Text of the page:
MB: Firstly, when talking about fracking, attention focuses largely on the environmental concerns. Understandable and important. But I think we must also understand the impact of fracking in the US has on the price of coal. Generators in the UK choose coal in preference to gas where carbon and pollution regulations allow. Gas consumption for power generation today is little over half the figure at the peak 2008 to 2010. There is currently more coal used for electricity generation in the UK than gas. Alternative energy is exciting and vital but prices of the various types of energy determine what is supplied. Longer term, LNG (from Australia and the US), LNG tanker availability and a truly more integrated European pipeline system as well as renewables will change this profile, but I don't think many have a clear idea of what's actually occurring today.
ZG: I should say first that while I share many of the concerns surrounding fracking, I don’t believe the issue is entirely black and white. For the short and medium term, gas will inevitably form part of the energy mix, even if we see a massive push for renewables and clean energy. No matter whose model you look at, there seems to be a consensus around that. If that’s the case, the gas therefore has to come from somewhere, and it is likely that British shale gas can make a contribution. But, I do have very serious concerns about the potential local environmental impacts of fracking, particularly in relation to groundwater, and more broadly, I think we would be very unwise to imagine that fracking is going to deliver the kind of price reductions described by some of my colleagues in Parliament. In addition, I don’t think that local concerns about the impact of fracking rig installation on landscape character and visual amenity should be simply ignored, and I have pushed for the Government’s new planning guidance, which gives a greater say to local communities over wind farms, to apply equally to fracking rig installations. I have also backed calls for the development of the best possible regulatory regime.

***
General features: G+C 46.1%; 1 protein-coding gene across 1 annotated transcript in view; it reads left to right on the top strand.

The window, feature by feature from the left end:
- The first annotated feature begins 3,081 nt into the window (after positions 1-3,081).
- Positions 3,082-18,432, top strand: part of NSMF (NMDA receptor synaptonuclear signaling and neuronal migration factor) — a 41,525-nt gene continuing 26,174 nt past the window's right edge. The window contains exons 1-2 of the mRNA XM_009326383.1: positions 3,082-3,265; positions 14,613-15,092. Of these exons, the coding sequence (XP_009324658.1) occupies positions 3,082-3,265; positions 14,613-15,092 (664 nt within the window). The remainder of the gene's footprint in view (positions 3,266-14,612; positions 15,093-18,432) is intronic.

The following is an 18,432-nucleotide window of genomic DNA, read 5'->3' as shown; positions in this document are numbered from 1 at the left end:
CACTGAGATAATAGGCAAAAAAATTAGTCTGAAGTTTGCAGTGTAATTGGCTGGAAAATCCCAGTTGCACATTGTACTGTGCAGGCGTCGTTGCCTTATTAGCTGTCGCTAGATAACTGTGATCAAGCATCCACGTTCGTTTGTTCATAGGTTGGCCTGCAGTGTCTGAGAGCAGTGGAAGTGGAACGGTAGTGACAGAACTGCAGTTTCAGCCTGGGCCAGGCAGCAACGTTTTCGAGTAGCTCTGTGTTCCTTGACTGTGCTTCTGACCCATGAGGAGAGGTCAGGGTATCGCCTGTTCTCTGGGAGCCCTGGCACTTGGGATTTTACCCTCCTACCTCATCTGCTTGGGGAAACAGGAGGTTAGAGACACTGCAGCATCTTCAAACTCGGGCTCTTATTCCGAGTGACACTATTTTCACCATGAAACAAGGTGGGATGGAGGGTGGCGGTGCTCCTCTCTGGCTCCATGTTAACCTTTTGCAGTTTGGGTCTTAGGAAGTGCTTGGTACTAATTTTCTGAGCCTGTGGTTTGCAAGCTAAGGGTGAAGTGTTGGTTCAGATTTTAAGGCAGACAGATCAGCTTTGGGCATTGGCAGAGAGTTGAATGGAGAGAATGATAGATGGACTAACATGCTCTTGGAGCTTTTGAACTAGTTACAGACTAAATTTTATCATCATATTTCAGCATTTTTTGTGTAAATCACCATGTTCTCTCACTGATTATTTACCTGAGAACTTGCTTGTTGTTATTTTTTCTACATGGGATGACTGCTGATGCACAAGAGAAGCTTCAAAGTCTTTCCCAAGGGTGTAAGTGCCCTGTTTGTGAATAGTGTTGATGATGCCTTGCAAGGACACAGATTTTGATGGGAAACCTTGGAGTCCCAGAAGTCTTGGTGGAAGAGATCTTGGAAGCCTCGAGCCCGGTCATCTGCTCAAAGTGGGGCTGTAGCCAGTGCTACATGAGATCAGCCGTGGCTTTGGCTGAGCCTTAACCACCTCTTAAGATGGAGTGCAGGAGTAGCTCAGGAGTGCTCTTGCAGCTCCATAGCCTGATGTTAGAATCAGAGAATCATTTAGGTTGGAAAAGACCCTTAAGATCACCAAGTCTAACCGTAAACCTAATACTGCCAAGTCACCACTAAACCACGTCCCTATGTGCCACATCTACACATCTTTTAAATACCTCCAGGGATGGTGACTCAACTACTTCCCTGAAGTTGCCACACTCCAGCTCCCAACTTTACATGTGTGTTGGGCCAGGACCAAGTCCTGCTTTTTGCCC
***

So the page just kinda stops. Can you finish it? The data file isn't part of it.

MB: Secondly, I'd like to know what Mr. Barker's relationship is with Ofgem. Does Ofgem have a strategic remit? Why do we hear so little from Ofgem and how would you and/or Mr. Barker rate Ofgem's performance over the past few years.
ZG: Ofgem work independently from the Government. They are a non-ministerial government department and an independent National Regulatory Authority, recognised by EU Directives. However, the Energy Act, which reached Royal Assent in December, was introduced to improve regulatory certainty, and it ensures that Government and Ofgem are aligned at a strategic level through a Strategy and Policy Statement (SPS).
It’s easy to like Zac Goldsmith. He appears to care deeply about certain issues I tend to agree with him upon, such as the Recall Bill and opposing the expansion of Heathrow. It concerns me, however, that though politicians may speak passionately and articulately about issues, my sense is that there’s as much obfuscation as explication. When Boris Johnson spoke in Kew a few months ago, he responded to a concerned citizen’s objection to the new football stadium in Brentford saying that he would review these concerns, knowing very well that assent for the development had already happened weeks beforehand. For all Zac & Boris’s promises that Heathrow won’t be expanded, I have this sinking feeling that the horse trading has already happened. Call me cynical, but like so many in this city, we’ve earned our scepticism.